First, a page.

Robinson ran the 60-yard dash in 6.19 seconds at the Perfect Game showcase, the fastest time in the event's history. Scouts saw the next Kenny Lofton, the Royals saw their center fielder of the future, but the problem is he hasn't hit.

"I just need more experience," he says.

He is a .243 hitter in four minor-league seasons. Last year, playing in a bad hitters' park at Class-A Wilmington (Del.), he managed .239 with a .290 on-base percentage and 69 steals in 92 attempts.

The Royals are still hopeful that Robinson will hit enough to use his speed in Kansas City. One scout for a rival organization is skeptical, but said the Royals are doing the right thing by letting him take it slow — last season was his second straight in Wilmington.

"It wasn't always like that," the scout says. "Back in the day, it seemed like a guy would have two good weeks and they'd be wanting to move him up."

The Royals' scouts keep an especially close eye on Robinson's bat speed and strikeout numbers. When a guy has a quick bat, optimism sticks. When he swings through fastballs and can't keep up, optimism shrinks. Robinson has cut his strikeout rate each season. He needs to cut it more.

Right now, Robinson is 22 and entering the part of his career where it will either get going or stall. He'll be a prospect as long as the speed's there, but he'll also be treated skeptically until the bat comes around.

"All of it is on the players," he says. "They're going out and playing. A coach can't play for them. A coach can help in certain areas, if they see something wrong, but at the end, it's on the player."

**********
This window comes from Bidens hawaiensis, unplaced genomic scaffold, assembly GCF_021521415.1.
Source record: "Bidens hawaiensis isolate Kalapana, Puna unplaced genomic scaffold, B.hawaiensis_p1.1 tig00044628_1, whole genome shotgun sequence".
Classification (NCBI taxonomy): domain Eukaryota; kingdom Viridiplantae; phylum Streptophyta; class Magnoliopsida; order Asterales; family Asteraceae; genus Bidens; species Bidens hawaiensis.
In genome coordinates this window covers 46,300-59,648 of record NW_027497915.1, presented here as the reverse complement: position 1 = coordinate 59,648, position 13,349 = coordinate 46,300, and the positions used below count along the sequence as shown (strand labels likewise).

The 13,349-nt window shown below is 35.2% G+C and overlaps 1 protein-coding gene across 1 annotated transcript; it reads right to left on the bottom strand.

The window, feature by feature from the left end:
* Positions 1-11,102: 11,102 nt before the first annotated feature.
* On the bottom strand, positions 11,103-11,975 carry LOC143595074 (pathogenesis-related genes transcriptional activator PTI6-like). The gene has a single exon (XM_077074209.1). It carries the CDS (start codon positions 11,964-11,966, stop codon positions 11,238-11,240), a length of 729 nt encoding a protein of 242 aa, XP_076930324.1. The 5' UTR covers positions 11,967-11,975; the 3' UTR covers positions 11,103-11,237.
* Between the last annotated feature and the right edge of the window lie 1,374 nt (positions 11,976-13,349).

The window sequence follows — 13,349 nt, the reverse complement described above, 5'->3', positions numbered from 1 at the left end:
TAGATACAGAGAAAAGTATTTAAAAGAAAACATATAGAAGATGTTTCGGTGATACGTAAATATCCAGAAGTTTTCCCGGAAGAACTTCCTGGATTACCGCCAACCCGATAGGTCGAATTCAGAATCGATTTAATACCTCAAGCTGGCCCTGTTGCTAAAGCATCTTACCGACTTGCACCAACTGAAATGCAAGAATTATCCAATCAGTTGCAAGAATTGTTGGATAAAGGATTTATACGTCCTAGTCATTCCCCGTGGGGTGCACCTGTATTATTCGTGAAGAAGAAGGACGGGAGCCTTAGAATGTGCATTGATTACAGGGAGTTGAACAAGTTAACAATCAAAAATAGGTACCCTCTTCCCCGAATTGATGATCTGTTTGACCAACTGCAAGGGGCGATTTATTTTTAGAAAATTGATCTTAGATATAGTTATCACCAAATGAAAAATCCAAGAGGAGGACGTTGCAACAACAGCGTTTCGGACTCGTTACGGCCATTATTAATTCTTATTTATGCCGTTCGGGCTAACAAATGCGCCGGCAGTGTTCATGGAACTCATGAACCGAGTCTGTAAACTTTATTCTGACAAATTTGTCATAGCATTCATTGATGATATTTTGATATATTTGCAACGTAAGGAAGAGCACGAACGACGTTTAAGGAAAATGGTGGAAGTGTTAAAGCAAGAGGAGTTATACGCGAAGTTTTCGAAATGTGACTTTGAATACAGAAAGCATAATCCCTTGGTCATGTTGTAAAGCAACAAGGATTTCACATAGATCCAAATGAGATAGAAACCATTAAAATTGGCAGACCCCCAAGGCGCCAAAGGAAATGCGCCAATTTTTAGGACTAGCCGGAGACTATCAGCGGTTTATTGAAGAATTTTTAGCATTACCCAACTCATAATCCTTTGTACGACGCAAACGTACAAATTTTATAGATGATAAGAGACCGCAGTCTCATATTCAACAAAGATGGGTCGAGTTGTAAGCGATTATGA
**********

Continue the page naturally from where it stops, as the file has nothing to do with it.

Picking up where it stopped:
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These are the margins where baseball's second-guessers get their material. It's easy to see what goes wrong, but much harder to figure out why.

Butler's bat has him on the brink of big-league stardom, while Chris Lubanski's never caught on. Juan Pierre's speed came with enough hitting that he's made $40 million in his career, while Robinson's legs stretch in the bus leagues.

Professional baseball is more than 100 years old, but the mysteries remain as to why some guys emerge while others fail. Statistical analysis isn't any better in these regards.

"It's a tough question," Bane says. "It's what we're all trying to figure out."

The Butler model is the surer thing, or at least as close to it as baseball offers. That's tough for teams to turn down. One argument for the Robinson model is that his speed means he can help his team even when he's not hitting. Butler, for all his doubles, is essentially useless when he's not hitting.

Royals general manager Dayton Moore and his scouts lean toward the high-ceiling guys with lots of tools — Butler was drafted under the previous leadership — while maintaining balance by drafting some skill-centric players.

This is more art than science, even now, and what makes it so maddening is that the Royals absolutely have to get it right.

Their high-ceiling, big-talent guys like Robinson have to hit. Or else they're just wasting more time.

"You have to stay aggressive with guys like that," Moore says. "Because if you hit on him, you've got an offensively oriented center fielder. And that's how you win."